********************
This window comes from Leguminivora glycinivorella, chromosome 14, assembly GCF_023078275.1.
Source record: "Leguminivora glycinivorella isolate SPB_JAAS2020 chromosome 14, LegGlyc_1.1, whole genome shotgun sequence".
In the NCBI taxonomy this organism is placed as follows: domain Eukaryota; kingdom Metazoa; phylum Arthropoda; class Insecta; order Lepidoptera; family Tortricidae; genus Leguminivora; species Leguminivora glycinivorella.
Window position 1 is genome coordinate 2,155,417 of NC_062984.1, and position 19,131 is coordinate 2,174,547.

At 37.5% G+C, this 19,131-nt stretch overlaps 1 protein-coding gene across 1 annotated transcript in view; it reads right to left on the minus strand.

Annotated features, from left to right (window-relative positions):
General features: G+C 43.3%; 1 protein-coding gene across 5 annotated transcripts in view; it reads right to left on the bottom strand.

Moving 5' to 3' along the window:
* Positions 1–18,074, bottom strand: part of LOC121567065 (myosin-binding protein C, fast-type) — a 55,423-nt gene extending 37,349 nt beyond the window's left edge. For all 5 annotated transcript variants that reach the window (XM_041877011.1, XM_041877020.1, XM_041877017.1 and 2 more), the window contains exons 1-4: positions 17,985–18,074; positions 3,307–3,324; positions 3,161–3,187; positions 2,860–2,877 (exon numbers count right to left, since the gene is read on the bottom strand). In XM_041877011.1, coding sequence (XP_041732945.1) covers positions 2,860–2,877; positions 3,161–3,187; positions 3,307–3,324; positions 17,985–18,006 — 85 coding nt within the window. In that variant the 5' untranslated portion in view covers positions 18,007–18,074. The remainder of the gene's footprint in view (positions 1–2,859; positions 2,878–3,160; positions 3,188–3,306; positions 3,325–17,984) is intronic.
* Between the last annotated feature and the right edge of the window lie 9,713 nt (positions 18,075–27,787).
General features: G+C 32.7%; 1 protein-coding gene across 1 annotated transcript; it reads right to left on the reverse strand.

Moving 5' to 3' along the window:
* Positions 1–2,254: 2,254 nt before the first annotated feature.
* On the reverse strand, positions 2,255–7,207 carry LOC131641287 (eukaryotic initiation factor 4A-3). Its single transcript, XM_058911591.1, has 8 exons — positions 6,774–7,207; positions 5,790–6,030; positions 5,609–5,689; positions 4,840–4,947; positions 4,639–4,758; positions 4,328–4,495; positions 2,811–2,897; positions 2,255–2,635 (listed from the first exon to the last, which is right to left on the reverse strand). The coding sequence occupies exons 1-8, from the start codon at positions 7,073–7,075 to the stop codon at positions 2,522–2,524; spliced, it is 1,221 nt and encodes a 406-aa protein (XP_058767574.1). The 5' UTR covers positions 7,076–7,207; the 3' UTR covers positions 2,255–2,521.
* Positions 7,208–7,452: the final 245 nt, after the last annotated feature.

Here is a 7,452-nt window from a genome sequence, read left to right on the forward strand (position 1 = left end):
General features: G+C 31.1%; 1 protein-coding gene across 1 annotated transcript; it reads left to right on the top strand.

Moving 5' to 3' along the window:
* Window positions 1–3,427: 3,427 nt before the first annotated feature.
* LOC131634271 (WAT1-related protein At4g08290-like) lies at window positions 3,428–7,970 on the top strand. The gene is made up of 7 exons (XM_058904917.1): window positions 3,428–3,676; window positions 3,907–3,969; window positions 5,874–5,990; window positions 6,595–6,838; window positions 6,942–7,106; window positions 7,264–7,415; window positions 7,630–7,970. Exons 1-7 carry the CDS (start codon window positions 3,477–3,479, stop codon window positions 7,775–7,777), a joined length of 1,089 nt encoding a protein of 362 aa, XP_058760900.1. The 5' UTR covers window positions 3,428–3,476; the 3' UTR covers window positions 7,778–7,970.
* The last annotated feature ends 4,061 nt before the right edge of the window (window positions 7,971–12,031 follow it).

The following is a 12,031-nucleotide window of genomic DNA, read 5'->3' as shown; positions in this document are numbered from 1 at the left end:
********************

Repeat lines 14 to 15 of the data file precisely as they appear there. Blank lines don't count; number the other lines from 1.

* On the reverse strand, positions 2,255–7,207 carry LOC131641287 (eukaryotic initiation factor 4A-3). Its single transcript, XM_058911591.1, has 8 exons — positions 6,774–7,207; positions 5,790–6,030; positions 5,609–5,689; positions 4,840–4,947; positions 4,639–4,758; positions 4,328–4,495; positions 2,811–2,897; positions 2,255–2,635 (listed from the first exon to the last, which is right to left on the reverse strand). The coding sequence occupies exons 1-8, from the start codon at positions 7,073–7,075 to the stop codon at positions 2,522–2,524; spliced, it is 1,221 nt and encodes a 406-aa protein (XP_058767574.1). The 5' UTR covers positions 7,076–7,207; the 3' UTR covers positions 2,255–2,521.
* Positions 7,208–7,452: the final 245 nt, after the last annotated feature.